Written by Marie Kane |
Photos by Liam Gordon and Makayla Kokai.
High schoolers have a lot to do in addition to attending school. Seniors are preparing for college; all students are spending time with family and friends, and for some people…working. Many students spend a lot of time at their jobs.
There are so many different types of jobs teenagers could have. Although some people may not like working, it is required sooner or later in life, and it does help with responsibility and handling money well. There are many pros and cons of working. These are different, depending on where you work. Everyone has their own opinion on their jobs.
Senior Liam Gordon has been working for Boatworks Unlimited Inc. for the past 6 years. When asked how work intervenes with his school and personal life, he said, ¨It really doesn’t. I get up early sometimes before school to get something done. I work after school so it sometimes gets in the way of homework. I don’t have a personal life so work doesn’t get in the way.¨ The pros and cons of his job are that ¨The cons are getting up early or working Friday nights and it’s tiring. Two pros are that I make bank, and I have a bunch of skills with working with my hands.”
Junior, Juan Avila only works in the summer. ¨It messes my life up during the summer because early morning we have soccer conditioning, but I can’t go to them because of work. I have no problem with it during school because I don’t work during it.¨
Senior Allie Iaquessa works in the spring, summer, and sometimes fall. She works at BEAR Sports Photography and has been working there for a year. ¨Sometimes at work there are such long hours, we have to bring our homework with us and do it on the road. A con would be getting home fairly late on a school night. And a pro is everything else.¨ She continues to explain her job position. ¨I assist the photographers with posing kids with different sports props (I.E. bats, pompoms, soccer balls). I love every second of it! The kids are so funny.¨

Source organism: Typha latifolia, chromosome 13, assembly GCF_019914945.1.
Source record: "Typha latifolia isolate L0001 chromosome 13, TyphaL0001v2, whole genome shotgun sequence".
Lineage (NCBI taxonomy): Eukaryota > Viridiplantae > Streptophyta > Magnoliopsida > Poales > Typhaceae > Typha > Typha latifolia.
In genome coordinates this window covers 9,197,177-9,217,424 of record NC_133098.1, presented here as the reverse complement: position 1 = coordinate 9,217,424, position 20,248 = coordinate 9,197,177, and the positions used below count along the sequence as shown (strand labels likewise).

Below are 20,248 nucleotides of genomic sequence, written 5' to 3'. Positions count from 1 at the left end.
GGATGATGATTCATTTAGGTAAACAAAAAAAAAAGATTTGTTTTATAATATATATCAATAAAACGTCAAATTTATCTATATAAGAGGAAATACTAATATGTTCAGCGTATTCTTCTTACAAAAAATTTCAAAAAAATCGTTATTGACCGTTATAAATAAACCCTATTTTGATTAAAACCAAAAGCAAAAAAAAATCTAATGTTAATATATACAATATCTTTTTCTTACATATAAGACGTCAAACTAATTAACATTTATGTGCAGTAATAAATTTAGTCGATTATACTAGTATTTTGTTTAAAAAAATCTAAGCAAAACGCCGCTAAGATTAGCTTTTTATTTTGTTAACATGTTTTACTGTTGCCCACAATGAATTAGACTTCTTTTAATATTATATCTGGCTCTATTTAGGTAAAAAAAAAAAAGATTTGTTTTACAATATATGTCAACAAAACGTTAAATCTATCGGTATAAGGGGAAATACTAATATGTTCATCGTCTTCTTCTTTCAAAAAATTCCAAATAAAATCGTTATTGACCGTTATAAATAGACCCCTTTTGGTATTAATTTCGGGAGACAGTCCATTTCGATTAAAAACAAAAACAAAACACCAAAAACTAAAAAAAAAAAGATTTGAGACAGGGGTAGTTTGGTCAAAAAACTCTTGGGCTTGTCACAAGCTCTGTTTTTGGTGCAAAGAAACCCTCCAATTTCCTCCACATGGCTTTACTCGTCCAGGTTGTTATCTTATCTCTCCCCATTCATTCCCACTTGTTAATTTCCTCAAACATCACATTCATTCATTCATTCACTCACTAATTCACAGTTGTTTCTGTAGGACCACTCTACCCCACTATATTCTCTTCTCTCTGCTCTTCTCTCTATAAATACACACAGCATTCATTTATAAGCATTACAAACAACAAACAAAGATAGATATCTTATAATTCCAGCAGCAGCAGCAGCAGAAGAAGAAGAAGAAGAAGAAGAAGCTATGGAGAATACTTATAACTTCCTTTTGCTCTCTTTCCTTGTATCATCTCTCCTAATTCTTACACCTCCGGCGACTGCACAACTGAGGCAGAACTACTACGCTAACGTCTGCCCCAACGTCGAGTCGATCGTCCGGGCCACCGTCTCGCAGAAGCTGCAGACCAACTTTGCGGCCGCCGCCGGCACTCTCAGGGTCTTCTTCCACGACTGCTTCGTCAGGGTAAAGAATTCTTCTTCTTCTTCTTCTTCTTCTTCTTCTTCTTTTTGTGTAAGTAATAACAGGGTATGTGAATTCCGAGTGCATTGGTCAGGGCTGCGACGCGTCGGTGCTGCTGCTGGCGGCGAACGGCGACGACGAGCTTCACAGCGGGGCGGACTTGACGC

Senior Shannon Maher works at the Fishtale in Madison. She has been working there for almost two years now, and she says that “Work does not interfere with my school or personal life. I am able to write a schedule to hand to my scheduler with the dates and times that I am available so they can work around it for me. They are very easy going and understand that family, school, and sports are our top priorities.”
Some students work seasonal jobs, or just for a few months, instead of long-term jobs. All jobs- no matter how long you work at them- have an effect on employees.
Senior Makayla Kokai worked at TJ Maxx as a seasonal job, for a few months. She said, “I feel like working anywhere affects school and social life. It’s really difficult to balance all three in a way that is good for your future as well as it makes you happy right now.”
In the spring and summer, Senior Jordan Ledyard works at Rocky’s Aqua at Clinton’s marina. “It’s really nice to not have to work during the school year and intervene with school work and other extracurriculars! I haven’t been there for long, I only worked last spring and summer there, but I plan on returning in a few months!”
Some students work two jobs. Junior, Caitlin Jenkins works at the Henry Carter Hull Library and at Dunkin Donuts. “I work at the library as a page, meaning I put books, movies, and CDs away after they’re returned to the library and at Dunkin Donuts. I’ve worked at the library for a year and 4 months, and at Dunkin for 7 months. The jobs give me more to do during the school week, so it gives me less free time. On Friday, I leave home at 7 am and get home at 7 pm, which kinda sucks. And on Monday I get home at 5:45. But at the same time, it has helped me mature, and I’ve earned a fair amount of money. During the summer, I worked 30 hour weeks and combined with AP work, I had little free time. During the school year, I work like 8 hours in addition to school and homework. It’s a great way to help someone mature, and the money’s always great.”
There are many unique jobs. They take up a lot of time, but sometimes they don’t interfere with school. Jobs help teenagers learn new skills and handle money responsibly.